The US National Eagle Center in Wabasha, Minnesota, is streaming live footage from their Eagle webcams, using IQinVision HD Megapixel cameras. IQinVision donated three IQeye megapixel cameras and Up-n-Running Consulting and Grant Jensen donated the integration and installation expertise.
“For the project, I received donations of three IQeye HD megapixel network cameras from IQinVision, network hardware from Tapemark, servers from Hewlett Packard, and IP camera management software from Milestone Systems,” said Jensen.
From humble beginnings in the late 1980s, the National Eagle Center has grown to be America’s acknowledged authority on eagles and boasts a distinctive 15,000 square foot interpretive center on the banks of the Mississippi River in Wabasha, Minnesota.
The center is home to four permanently injured, rehabilitated bald eagles and one golden eagle.
Grant Jensen developed the live eagle webcams to allow viewers to watch the daily habits and care of the rehabilitated eagles that live in the center.
The Eagle Webcam project has a total of five webcams. Four of the cameras are positioned to cover the perched eagles and one camera will broadcast classroom presentations.
“The image quality of our streaming video cameras is fantastic,” said Jeff Worrell, executive director of the National Eagle Center. “The Eagle Cam project is a vital way for the Eagle Center to expand, making its resources available to everyone, with the intention to include even those unable to travel to Wabasha to visit our facilities.”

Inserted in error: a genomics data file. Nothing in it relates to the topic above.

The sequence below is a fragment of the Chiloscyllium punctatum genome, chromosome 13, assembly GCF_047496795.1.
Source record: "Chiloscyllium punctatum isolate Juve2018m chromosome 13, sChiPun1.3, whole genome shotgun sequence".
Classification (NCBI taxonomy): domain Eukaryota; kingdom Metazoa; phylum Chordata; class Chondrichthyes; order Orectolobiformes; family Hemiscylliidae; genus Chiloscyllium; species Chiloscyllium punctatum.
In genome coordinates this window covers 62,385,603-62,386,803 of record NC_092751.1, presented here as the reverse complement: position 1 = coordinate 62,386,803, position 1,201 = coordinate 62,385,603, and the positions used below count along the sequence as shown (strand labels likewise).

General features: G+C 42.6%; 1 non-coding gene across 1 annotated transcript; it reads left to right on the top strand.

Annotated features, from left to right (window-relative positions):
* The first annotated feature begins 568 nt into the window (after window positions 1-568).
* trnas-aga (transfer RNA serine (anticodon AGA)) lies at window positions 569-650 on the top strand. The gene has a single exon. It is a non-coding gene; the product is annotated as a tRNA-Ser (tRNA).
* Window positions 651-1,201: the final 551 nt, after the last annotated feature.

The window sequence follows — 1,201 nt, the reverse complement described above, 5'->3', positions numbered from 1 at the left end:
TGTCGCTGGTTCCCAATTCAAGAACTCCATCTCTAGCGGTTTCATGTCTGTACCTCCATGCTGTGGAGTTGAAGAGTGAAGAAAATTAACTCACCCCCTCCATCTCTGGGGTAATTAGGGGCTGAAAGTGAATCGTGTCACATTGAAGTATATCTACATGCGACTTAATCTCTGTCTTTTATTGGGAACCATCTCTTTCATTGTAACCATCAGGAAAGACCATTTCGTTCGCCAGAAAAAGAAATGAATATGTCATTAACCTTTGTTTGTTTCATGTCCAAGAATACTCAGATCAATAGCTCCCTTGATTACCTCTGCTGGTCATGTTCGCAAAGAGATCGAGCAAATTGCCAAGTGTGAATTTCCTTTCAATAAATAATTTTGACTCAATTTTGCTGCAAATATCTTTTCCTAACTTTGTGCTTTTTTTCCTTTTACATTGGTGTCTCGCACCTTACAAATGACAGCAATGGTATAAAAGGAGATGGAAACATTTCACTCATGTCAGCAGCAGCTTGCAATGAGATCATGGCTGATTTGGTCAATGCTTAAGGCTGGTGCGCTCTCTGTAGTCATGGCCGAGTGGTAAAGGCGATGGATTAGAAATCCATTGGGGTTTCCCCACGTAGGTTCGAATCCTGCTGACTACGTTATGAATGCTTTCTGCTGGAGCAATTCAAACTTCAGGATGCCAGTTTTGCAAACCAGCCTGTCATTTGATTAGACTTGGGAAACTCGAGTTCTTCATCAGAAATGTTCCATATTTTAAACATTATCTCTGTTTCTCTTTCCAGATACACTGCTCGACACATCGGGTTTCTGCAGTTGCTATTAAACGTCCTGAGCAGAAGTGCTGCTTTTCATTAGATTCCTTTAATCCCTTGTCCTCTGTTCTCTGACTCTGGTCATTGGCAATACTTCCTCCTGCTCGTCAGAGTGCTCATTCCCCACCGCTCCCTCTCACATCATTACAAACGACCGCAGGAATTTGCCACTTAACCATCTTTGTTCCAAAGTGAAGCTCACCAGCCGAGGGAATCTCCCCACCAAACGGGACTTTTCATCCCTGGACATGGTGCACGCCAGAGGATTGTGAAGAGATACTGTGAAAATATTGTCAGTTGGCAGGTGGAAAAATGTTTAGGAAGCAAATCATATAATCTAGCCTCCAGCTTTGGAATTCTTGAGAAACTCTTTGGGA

The classroom camera will allow people to audit lectures, demonstrations, and other activities remotely so that they can experience the National Eagle Center to “further understand why the bald eagle is the US national symbol”.
Heath Sershen, technology development manager at the National Eagle Center, said: “Our visitors love the streaming video. Many of our visitors live in different cities and come to Wabasha to spend time with the eagles. The webcams allow long-distance access to the center and the opportunity to watch their favorite eagles from the time the cameras come on in the morning until the time the lights go out in the evening. It’s a great way to stay connected to the center and to the birds that they have come to know.”